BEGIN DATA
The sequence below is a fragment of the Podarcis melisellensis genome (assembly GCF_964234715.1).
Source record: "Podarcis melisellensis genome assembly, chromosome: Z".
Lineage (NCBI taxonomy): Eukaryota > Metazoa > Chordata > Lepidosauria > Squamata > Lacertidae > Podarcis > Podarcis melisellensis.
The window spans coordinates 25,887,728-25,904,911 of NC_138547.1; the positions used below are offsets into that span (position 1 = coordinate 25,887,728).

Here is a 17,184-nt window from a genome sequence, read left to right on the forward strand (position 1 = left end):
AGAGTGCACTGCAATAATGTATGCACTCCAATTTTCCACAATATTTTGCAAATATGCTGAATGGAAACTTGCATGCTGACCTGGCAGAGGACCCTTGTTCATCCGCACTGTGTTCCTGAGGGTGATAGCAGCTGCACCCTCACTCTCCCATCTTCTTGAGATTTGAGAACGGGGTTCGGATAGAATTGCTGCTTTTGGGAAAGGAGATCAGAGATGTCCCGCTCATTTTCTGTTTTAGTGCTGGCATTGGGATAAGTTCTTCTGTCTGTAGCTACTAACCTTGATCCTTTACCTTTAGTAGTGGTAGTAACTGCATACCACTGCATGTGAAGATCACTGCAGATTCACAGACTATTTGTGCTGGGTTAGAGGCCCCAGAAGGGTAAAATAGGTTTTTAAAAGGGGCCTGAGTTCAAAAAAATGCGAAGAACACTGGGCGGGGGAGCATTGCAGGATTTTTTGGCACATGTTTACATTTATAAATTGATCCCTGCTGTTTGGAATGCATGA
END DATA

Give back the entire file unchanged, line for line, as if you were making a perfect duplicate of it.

The sequence below is a fragment of the Podarcis melisellensis genome (assembly GCF_964234715.1).
Source record: "Podarcis melisellensis genome assembly, chromosome: Z".
Lineage (NCBI taxonomy): Eukaryota > Metazoa > Chordata > Lepidosauria > Squamata > Lacertidae > Podarcis > Podarcis melisellensis.
The window spans coordinates 25,887,728-25,904,911 of NC_138547.1; the positions used below are offsets into that span (position 1 = coordinate 25,887,728).

Here is a 17,184-nt window from a genome sequence, read left to right on the forward strand (position 1 = left end):
AGAGTGCACTGCAATAATGTATGCACTCCAATTTTCCACAATATTTTGCAAATATGCTGAATGGAAACTTGCATGCTGACCTGGCAGAGGACCCTTGTTCATCCGCACTGTGTTCCTGAGGGTGATAGCAGCTGCACCCTCACTCTCCCATCTTCTTGAGATTTGAGAACGGGGTTCGGATAGAATTGCTGCTTTTGGGAAAGGAGATCAGAGATGTCCCGCTCATTTTCTGTTTTAGTGCTGGCATTGGGATAAGTTCTTCTGTCTGTAGCTACTAACCTTGATCCTTTACCTTTAGTAGTGGTAGTAACTGCATACCACTGCATGTGAAGATCACTGCAGATTCACAGACTATTTGTGCTGGGTTAGAGGCCCCAGAAGGGTAAAATAGGTTTTTAAAAGGGGCCTGAGTTCAAAAAAATGCGAAGAACACTGGGCGGGGGAGCATTGCAGGATTTTTTGGCACATGTTTACATTTATAAATTGATCCCTGCTGTTTGGAATGCATGA